Alpheus

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Alpheus

(ălfē`əs), river god: see ArethusaArethusa
, in Greek mythology, nymph favored by Artemis and loved by the river god Alpheus. While Arethusa was bathing in his stream, Alpheus rose up and tried to abduct her, but she fled under the ocean to the isle of Ortygia. There Artemis changed her into a fountain.
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Alpheus

(ălfē`əs) or

Alfiós

(älfēôs`), river, c.70 mi (110 km) long, rising in the Taygetus Mts., S Greece. The longest river in the Peloponnesus, it flows northwest through gorges, past Olympia, and onto the Olympia plains before entering the Ionian Sea. In Greek mythology, its waters were said to pass under the sea and to emerge at Syracuse (Italy) in the fountain of Arethusa. Hercules, to clean the stables of Augeas, turned the Alpheus through them. It is the river Alph of Coleridge's poem Kubla Khan. The lower Alpheus was formerly known as Rouphia.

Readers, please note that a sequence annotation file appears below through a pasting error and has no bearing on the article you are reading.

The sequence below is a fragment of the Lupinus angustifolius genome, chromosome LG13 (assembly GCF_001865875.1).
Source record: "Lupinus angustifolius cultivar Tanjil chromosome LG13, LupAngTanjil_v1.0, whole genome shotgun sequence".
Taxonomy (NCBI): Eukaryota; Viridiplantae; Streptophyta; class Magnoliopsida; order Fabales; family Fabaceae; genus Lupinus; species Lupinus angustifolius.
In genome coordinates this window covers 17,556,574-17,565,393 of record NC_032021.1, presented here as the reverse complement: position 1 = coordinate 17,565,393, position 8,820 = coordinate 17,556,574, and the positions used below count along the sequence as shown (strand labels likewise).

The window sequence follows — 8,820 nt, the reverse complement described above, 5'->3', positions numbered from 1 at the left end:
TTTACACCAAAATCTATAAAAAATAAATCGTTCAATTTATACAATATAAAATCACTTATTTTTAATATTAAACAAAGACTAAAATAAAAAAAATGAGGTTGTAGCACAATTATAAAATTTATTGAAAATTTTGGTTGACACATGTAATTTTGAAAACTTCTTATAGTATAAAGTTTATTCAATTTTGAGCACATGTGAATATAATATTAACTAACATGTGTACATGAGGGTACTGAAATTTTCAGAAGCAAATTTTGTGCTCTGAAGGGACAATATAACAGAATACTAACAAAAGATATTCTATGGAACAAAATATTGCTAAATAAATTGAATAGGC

Alpheus

hunter pursuing Arethusa is turned into a river. [Gk. Myth.: Brewer Dictionary, 26]

Alpheus

river god. [Gk. Myth.: Zimmerman, 18]
See: Water
References in periodicals archive ?
White-armed Kalliope, halt your well-made chariot here: sing of Zeus, son of Kronos, Olympian, ruler of the gods, and of the unwearied stream, Alpheos, and of Pelops' power, and of Pisa, where the famous Pherenikos with his hooves won in the race and came to well-towered Syracuse, bringing to Hieron the leaf of good fortune.